Dr. G. Wilson Shaffer, longtime Hopkins deanDr. G. Wilson...


September 22, 1992

Dr. G. Wilson Shaffer, longtime Hopkins dean

Dr. G. Wilson Shaffer -- honored for his nearly four decades as a faculty member, psychological counselor and administrator with a building in his name on the Johns Hopkins University's Homewood campus -- died of pneumonia Saturday at Union Memorial Hospital.

Services for the 91-year-old dean will be private.

Dr. Shaffer lived his entire life in Baltimore, growing up in the east side Patterson Park neighborhood where he developed considerable athletic talents in basketball, tennis, soccer and baseball.

He had a pitching tryout with the New York Giants, under the eyes of John McGraw, but turned down the offer of a contract in favor of continuing his education.

A 1920 graduate of City College, he took up studies at Johns Hopkins -- initially in economics, but switching to psychology -- a decision prompted in part by his experiences as a city recreation league coach, touched by the personal problems brought to him by his young players.

He received his bachelor's degree in 1924, and a doctorate in psychology in 1928, when he was named chief psychologist at Sheppard and Enoch Pratt Hospital. He held that title until 1974, and was a three-time president of the Maryland Psychological Association.

Dr. Shaffer joined the Hopkins faculty in 1934, becoming a lecturer in psychology and director of sports, bringing together his two greatest professional interests.

On the Homewood campus, he was determined to see every able-bodied student participating in competitive sports, which he viewed not as both psychologically important and an integral part of the undergraduate curriculum.

He reorganized the Hopkins athletic program to make intramural competition available as recreation for all who wanted to participate, and to eliminate any of the commercialization becoming a dominant characteristic of many college sports.

"What we were trying to do at that time," Dr. Shaffer said in 1977, when his history of Hopkins athletics was published, "was to make a distinction between those colleges that presented recreational activities for students and those that were in the public amusement industry."

Among Dr. Shaffer's radical changes were the elimination both of admission charges for sports events and financial guarantees to visiting teams -- or to Hopkins teams on the road.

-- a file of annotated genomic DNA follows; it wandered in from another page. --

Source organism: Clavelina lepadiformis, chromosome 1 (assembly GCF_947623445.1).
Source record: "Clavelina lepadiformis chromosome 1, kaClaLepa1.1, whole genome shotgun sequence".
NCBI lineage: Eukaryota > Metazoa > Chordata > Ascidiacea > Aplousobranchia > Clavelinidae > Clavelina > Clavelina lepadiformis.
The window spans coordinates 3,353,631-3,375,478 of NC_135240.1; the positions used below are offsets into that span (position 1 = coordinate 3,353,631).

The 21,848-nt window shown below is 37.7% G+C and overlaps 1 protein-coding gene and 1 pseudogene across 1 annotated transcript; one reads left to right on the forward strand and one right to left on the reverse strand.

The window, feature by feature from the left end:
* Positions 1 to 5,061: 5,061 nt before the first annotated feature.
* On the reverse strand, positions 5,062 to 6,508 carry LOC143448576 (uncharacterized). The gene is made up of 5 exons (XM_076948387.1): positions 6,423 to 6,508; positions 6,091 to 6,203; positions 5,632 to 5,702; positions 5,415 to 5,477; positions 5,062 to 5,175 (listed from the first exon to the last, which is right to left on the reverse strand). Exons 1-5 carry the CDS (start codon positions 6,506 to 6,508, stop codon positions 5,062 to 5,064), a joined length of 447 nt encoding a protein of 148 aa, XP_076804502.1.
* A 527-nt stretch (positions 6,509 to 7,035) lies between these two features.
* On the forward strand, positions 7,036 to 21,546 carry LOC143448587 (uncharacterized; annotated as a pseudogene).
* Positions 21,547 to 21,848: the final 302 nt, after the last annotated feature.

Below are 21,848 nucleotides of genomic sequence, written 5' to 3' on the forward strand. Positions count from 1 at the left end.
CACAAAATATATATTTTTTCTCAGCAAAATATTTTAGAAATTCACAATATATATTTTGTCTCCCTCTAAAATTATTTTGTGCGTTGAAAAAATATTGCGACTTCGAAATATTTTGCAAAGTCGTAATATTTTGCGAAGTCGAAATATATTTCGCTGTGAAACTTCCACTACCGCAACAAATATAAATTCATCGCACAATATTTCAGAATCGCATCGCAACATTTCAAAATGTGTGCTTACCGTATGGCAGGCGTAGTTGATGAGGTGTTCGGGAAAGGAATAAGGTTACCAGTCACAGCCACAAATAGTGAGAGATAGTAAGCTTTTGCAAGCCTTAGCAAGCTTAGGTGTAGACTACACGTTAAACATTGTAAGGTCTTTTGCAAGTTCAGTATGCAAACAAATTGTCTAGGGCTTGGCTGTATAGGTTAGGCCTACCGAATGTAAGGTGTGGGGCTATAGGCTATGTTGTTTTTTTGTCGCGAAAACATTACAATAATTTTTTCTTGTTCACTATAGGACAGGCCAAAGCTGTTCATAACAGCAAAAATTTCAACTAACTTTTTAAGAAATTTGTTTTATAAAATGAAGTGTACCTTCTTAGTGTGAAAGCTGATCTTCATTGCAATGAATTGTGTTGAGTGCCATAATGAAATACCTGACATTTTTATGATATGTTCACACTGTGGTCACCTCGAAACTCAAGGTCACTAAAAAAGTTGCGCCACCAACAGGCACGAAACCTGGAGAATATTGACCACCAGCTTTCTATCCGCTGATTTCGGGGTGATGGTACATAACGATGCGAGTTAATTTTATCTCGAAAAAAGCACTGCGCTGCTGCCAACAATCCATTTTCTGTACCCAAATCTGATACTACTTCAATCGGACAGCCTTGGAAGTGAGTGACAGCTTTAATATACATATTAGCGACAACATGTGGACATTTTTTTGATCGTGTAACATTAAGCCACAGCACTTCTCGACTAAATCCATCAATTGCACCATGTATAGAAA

"We would like to win, of course, and we probably shall win our share of games," he said at the time. "But we honestly are not primarily concerned about winning. The important thing is to put as many teams as possible in competition and to keep them playing."

Dr. Shaffer also wrote a paper in the late 1930s, "Recreation as a Preventive and Therapy for Social Maladjustments," reviewing the benefits to mental health derived from participation in athletics, and also studied and lectured on the psychology of humor.

He created the Hopkins Mental Health Clinic in 1936, and was its director until 1973 -- the year he retired.

In the years between, his positions included dean of the College of Arts and Sciences from 1942 to 1948, and dean of the Homewood Schools from 1948 to 1967.

He was an adviser to seven Hopkins presidents. And among his lasting administrative accomplishments was the creation of the Hopkins Graduate Board, with university-wide jurisdiction over the doctorate degree.

He was a recipient of the university's Eisenhower Medal in 1967, and the next year Dr. Shaffer's contributions to Hopkins and thousands of its students were recognized in brick and mortar with the dedication of a classroom building, Shaffer Hall.

Dr. Shaffer is survived by his wife of more than 60 years, the former Margaret O. Cowles.

The couple had no children, but he told The Sun in 1973, "I always tell people I've had about 5,000 sons." Josephine M. Ziegler, who had served as service officer of the Hamilton Post of the American Legion before moving to Salisbury 12 years ago, died Saturday of cancer at the Peninsula Regional Medical Center.

Graveside services for Mrs. Ziegler, 70, are at 10:30 a.m. today at the Maryland Veterans Cemetery in Hurlock.

The former Josephine M. Finocchio was born in New York City and served in the Army as an air traffic controller at Hill Field in Ogden, Utah, during World War II. She moved to Baltimore after her marriage in 1945 to William J. Ziegler.

In addition to her husband, her survivors include two sons, Albert Dennis Ziegler of Medford, N.J., and John William Ziegler of Salisbury; seven grandchildren; and five great-grandchildren.

Dr. David Bodian

Medical researcher

Dr. David Bodian, one of a group of three researchers at the Johns Hopkins School of Hygiene and Public Health who helped lay the scientific groundwork for the Salk and Sabin polio vaccines, died Friday of Parkinson's disease at Johns Hopkins Hospital.

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